• In an exemplary method, in order to control the loss for SU-MIMO, the feedback may be computed by finding the best precoding matrix (e.g., the precoding matrix that maximizes the sum rate discussed supra). Next, precoding matrices that have a tolerable expected loss with respect to the best precoding matrix are identified. For example, the UE may identify all codebooks that have a sum throughput which is at least x % of the best sum rate. The best precoding matrix and the precoding matrices that have a tolerable expected loss define a subset of precoding matrices S. Next, the UE determines the Eigen vectors of the channel and selects the precoding matrix in S that best quantizes the Eigen vectors. As channel information feedback, the UE reports the codebook corresponding to the selected precoding matrix. The aforementioned exemplary method and additional related methods are discussed further infra.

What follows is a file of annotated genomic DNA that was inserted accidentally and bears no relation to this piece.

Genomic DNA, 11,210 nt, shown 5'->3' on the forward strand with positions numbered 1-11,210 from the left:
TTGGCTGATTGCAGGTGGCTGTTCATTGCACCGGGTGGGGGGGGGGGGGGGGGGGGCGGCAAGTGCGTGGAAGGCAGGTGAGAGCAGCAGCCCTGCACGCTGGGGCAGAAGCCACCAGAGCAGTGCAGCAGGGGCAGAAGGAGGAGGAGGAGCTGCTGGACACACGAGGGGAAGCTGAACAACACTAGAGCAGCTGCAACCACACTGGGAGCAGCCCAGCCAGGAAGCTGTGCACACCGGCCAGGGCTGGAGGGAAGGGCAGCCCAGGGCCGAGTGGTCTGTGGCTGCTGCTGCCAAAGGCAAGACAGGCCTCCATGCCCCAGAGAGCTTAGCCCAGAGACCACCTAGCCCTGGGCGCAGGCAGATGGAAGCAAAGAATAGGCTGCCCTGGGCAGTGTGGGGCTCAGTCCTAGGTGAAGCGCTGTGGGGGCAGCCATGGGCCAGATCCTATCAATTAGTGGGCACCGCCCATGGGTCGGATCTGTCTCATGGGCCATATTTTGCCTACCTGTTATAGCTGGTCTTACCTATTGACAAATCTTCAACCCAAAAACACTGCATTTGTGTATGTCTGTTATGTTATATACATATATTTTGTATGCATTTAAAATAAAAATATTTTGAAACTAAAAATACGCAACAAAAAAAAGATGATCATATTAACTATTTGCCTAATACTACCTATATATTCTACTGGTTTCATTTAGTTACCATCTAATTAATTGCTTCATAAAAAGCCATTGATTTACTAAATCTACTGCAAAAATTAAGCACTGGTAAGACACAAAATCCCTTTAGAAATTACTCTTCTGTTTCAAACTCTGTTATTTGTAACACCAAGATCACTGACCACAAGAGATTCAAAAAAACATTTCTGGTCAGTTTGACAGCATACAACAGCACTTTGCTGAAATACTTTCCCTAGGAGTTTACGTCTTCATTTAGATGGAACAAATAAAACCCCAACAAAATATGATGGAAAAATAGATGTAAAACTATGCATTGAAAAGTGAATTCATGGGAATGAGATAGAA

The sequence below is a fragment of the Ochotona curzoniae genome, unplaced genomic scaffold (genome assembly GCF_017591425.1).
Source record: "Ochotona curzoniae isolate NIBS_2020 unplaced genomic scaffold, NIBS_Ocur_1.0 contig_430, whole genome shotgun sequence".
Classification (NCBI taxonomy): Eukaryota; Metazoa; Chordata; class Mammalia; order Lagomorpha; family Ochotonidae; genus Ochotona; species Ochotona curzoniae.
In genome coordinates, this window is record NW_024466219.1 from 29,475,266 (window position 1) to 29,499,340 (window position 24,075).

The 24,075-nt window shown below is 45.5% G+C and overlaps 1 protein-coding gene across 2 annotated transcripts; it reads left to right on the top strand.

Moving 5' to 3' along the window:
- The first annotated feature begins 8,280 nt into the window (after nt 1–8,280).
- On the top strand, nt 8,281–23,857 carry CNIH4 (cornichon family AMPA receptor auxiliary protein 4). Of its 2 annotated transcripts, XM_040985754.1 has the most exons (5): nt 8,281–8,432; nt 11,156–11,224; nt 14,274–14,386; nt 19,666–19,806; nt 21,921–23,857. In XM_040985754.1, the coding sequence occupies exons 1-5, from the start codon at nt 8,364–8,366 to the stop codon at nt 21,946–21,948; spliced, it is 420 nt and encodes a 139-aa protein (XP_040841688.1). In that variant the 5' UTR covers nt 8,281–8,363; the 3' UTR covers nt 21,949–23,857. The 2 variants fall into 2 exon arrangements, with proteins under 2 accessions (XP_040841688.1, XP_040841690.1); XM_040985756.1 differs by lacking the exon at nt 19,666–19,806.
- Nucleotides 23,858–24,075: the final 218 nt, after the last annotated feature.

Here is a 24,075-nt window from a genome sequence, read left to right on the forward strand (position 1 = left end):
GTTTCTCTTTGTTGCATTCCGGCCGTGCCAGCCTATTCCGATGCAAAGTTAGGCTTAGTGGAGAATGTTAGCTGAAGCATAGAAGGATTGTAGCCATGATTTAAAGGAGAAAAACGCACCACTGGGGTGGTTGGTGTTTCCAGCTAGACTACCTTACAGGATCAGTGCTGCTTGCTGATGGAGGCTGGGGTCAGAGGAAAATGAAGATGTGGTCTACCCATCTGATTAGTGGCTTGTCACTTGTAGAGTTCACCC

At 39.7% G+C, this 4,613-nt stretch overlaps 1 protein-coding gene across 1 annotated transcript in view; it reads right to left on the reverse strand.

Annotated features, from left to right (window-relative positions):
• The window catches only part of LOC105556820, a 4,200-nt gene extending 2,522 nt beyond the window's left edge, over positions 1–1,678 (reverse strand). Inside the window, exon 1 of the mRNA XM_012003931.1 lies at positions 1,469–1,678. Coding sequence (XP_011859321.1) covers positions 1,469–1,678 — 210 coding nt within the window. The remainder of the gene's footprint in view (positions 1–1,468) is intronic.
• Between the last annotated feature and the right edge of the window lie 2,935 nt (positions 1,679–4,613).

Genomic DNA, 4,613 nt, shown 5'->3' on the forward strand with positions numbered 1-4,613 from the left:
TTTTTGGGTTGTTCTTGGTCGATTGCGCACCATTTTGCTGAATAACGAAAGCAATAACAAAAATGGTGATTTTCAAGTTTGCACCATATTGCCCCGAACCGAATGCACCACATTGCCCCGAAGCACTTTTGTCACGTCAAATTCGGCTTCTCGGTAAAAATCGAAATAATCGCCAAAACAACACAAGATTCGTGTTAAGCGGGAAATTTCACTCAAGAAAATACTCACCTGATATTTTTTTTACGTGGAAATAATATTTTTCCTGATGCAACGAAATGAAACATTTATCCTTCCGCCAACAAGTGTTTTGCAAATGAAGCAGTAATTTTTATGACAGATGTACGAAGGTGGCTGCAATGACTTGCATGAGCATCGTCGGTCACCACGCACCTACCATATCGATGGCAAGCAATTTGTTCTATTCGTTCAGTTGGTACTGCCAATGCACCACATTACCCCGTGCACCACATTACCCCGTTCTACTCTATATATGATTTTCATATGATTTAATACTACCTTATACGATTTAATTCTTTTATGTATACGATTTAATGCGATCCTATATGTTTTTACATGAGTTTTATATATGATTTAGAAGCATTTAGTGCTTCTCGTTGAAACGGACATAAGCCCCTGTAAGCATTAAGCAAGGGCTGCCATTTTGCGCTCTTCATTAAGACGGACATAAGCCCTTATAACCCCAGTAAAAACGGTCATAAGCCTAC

• FIG. 10, FIG. 11, FIG. 12, and FIG. 13 are diagrams for illustrating a first exemplary method for providing feedback. As shown in diagram 1000 of FIG. 10, the UE has a set of precoding matrices 1002 from which to select one of the precoding matrices 1004. As shown in diagram 1020 of FIG. 11, the UE determines that the precoding matrix 1006 has a highest throughput based on received reference signals. As shown in diagram 1030 of FIG. 12, the UE determines a subset S of precoding matrices 1008, 1006 with a throughput greater than a fraction of the highest throughput based on the reference signals. The remaining precoding matrices in the set of precoding matrices 1002 have a throughput less than said fraction of the highest throughput. The fraction may be x %, where 0<x<100. Next, as shown in diagram 1040 of FIG. 13, the UE selects one of the precoding matrices 1010 from the subset S of precoding matrices 1006, 1008 based on a metric. The aforementioned throughputs may be an SU-MIMO throughput. After selecting the precoding matrix 1010, the UE determines a codebook index corresponding to the precoding matrix 1010 and sends the determined codebook index to the serving eNodeB.